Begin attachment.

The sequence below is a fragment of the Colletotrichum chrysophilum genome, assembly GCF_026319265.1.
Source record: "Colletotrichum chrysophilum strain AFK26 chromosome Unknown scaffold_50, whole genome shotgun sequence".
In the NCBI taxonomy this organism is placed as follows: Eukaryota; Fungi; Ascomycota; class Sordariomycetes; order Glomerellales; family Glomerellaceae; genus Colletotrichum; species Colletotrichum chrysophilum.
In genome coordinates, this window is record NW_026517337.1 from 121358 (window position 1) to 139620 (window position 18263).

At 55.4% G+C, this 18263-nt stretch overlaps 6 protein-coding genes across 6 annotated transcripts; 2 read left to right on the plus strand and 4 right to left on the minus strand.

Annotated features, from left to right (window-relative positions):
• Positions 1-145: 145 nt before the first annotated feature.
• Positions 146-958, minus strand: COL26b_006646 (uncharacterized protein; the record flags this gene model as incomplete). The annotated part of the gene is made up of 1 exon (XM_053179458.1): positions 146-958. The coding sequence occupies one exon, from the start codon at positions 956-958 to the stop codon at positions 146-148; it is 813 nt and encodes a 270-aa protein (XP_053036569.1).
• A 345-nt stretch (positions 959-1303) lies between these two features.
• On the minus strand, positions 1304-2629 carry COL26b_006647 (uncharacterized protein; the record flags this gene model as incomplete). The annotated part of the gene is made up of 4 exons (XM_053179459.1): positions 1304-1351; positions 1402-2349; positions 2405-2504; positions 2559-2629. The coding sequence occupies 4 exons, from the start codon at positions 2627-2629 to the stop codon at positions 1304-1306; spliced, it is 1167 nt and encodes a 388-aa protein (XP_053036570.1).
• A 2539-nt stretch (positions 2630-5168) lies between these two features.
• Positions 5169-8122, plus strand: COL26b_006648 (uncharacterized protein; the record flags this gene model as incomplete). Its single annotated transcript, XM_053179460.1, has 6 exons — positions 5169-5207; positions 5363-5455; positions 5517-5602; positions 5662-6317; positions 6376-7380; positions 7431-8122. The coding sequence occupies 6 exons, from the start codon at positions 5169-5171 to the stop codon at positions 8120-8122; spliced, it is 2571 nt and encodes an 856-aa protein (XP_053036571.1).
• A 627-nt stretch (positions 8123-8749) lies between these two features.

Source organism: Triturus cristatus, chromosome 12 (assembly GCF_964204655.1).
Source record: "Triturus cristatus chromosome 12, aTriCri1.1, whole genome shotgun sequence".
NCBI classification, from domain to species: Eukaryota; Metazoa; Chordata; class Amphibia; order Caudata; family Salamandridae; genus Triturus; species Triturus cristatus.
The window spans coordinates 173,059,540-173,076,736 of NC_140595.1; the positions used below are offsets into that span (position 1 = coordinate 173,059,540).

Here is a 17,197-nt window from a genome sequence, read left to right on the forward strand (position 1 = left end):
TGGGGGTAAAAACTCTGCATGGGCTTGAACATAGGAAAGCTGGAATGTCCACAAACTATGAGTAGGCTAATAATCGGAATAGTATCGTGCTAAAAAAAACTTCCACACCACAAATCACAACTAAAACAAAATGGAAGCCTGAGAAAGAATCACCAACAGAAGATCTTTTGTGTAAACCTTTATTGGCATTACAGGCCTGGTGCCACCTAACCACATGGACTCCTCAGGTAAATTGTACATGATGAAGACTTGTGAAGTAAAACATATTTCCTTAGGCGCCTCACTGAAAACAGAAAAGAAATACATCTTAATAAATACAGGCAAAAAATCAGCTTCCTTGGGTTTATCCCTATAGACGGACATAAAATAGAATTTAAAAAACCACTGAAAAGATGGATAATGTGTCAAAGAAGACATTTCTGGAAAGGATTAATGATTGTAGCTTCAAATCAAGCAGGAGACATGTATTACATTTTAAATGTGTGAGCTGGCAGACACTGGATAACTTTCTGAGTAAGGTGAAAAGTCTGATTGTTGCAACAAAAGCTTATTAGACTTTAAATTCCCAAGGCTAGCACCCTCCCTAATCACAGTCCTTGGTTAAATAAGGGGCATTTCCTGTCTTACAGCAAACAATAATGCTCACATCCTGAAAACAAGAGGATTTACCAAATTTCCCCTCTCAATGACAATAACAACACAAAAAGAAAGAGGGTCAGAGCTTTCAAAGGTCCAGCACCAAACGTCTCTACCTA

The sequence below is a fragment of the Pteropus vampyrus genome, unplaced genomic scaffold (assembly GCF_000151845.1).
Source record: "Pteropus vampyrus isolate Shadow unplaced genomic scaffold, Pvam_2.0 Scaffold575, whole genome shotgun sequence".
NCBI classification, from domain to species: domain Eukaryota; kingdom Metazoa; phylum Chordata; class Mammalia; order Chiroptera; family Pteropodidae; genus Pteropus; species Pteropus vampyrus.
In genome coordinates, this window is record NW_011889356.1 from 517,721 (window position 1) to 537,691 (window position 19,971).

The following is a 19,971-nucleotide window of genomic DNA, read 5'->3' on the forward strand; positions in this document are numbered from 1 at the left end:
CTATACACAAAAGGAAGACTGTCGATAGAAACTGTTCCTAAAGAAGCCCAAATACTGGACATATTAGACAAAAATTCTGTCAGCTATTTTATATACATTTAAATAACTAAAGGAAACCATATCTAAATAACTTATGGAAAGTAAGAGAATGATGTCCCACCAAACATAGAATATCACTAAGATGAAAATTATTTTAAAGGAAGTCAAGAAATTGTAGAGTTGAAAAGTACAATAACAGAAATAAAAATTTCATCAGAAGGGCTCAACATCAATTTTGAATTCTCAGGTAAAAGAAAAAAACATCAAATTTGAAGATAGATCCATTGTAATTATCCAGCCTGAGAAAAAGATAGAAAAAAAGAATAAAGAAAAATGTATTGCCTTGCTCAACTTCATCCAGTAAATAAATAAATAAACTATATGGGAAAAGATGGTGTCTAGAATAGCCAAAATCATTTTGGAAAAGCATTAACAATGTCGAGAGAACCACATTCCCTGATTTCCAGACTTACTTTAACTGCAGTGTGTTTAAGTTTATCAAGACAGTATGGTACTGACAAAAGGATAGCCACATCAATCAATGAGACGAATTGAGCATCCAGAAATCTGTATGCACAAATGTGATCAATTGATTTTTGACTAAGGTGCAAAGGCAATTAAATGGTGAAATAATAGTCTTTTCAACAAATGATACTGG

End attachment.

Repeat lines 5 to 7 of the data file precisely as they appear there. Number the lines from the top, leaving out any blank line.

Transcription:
At 55.4% G+C, this 18263-nt stretch overlaps 6 protein-coding genes across 6 annotated transcripts; 2 read left to right on the plus strand and 4 right to left on the minus strand.

Annotated features, from left to right (window-relative positions):
• Positions 1-145: 145 nt before the first annotated feature.